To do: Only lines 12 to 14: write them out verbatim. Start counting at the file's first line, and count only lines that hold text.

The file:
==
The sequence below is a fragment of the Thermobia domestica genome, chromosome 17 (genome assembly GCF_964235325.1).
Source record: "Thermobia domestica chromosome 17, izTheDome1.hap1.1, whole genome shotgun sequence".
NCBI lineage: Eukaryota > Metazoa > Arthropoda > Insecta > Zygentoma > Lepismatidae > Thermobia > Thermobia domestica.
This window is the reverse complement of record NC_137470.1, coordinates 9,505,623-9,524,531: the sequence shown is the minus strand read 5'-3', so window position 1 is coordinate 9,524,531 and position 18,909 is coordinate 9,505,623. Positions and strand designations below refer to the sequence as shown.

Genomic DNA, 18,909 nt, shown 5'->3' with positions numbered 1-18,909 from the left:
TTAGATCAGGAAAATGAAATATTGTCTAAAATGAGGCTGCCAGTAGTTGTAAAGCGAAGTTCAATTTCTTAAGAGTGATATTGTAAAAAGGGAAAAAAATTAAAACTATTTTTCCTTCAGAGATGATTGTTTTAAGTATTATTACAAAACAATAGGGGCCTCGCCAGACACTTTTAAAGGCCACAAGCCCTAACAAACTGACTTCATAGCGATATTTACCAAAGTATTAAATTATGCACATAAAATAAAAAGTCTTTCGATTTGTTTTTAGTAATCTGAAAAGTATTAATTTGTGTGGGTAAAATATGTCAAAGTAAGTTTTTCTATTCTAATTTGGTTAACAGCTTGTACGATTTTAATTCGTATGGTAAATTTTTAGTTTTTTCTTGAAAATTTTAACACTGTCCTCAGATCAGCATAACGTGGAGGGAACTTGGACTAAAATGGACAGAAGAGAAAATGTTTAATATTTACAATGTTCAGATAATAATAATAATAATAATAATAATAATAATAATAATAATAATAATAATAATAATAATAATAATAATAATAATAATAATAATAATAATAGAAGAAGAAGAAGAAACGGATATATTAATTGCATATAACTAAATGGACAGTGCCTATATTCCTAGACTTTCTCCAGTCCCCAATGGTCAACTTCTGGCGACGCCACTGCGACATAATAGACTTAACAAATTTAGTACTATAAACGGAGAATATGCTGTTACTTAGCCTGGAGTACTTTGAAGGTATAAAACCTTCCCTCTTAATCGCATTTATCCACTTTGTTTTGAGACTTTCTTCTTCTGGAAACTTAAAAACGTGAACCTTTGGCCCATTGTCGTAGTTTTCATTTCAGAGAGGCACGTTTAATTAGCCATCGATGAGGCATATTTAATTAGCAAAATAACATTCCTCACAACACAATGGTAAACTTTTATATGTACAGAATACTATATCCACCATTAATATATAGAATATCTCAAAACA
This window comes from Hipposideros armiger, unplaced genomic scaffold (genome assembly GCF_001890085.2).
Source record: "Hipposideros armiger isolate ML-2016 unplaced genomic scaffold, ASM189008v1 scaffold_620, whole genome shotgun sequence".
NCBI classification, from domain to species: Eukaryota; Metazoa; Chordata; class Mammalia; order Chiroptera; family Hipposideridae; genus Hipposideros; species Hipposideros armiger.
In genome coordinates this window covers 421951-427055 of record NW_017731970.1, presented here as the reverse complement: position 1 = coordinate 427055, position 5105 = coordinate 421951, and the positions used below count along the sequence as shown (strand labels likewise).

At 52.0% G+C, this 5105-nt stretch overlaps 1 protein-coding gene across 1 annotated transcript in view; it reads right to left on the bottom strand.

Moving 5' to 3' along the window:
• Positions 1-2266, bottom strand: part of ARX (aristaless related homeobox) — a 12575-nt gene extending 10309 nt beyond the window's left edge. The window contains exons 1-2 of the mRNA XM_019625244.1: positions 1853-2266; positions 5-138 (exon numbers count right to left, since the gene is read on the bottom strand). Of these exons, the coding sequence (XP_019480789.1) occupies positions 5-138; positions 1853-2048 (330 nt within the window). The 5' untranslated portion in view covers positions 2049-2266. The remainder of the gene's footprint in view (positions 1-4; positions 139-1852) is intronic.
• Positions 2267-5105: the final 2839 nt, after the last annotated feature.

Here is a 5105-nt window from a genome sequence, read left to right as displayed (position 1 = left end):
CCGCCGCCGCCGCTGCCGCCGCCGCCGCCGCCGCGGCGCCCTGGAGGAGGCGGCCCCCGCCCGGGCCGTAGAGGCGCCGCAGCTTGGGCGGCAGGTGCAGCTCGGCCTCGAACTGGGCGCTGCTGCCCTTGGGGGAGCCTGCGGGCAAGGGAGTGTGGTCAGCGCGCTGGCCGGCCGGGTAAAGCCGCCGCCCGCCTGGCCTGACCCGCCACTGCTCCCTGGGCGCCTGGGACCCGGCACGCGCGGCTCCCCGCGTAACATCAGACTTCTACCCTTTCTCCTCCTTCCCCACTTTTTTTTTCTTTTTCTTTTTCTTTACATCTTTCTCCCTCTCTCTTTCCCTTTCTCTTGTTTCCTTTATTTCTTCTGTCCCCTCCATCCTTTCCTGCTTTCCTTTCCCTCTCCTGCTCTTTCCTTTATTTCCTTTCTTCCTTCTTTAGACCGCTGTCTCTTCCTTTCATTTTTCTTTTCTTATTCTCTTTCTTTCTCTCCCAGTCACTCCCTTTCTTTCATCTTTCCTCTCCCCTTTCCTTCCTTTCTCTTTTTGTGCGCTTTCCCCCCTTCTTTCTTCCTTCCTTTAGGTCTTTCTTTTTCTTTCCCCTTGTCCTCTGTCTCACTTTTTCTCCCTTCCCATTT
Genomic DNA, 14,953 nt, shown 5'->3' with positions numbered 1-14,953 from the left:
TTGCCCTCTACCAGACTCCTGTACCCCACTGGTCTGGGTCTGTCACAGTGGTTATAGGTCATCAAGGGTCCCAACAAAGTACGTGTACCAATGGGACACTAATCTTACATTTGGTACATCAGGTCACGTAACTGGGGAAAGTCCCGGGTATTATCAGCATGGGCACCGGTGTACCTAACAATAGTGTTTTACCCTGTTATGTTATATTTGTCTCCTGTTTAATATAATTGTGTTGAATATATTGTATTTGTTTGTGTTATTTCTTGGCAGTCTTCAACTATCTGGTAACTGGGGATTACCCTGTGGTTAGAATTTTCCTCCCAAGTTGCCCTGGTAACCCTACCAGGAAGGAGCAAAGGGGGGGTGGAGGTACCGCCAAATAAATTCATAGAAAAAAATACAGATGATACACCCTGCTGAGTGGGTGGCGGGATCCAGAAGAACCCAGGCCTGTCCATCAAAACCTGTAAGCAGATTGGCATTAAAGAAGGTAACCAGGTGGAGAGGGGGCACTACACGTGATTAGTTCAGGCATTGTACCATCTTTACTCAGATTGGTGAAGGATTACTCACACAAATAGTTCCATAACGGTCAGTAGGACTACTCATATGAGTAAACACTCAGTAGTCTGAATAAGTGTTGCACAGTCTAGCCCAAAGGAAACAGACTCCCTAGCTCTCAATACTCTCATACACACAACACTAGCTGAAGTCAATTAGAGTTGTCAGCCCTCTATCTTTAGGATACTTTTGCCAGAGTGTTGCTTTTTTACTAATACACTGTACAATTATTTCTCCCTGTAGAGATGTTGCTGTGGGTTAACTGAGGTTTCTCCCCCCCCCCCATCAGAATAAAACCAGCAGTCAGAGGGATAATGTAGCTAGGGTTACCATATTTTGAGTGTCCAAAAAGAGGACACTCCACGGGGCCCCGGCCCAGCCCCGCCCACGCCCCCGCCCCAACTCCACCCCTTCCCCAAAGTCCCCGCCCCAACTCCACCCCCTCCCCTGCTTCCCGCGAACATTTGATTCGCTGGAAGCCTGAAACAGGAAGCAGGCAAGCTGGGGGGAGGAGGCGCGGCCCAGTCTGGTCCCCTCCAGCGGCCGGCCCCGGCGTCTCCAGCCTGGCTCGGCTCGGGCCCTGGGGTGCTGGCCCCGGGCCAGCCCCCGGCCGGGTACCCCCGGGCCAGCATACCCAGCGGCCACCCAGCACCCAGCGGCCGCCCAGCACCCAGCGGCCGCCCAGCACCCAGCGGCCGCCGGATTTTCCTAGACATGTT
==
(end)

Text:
Moving 5' to 3' along the window:
• Positions 1-2266, bottom strand: part of ARX (aristaless related homeobox) — a 12575-nt gene extending 10309 nt beyond the window's left edge. The window contains exons 1-2 of the mRNA XM_019625244.1: positions 1853-2266; positions 5-138 (exon numbers count right to left, since the gene is read on the bottom strand). Of these exons, the coding sequence (XP_019480789.1) occupies positions 5-138; positions 1853-2048 (330 nt within the window). The 5' untranslated portion in view covers positions 2049-2266. The remainder of the gene's footprint in view (positions 1-4; positions 139-1852) is intronic.
• Positions 2267-5105: the final 2839 nt, after the last annotated feature.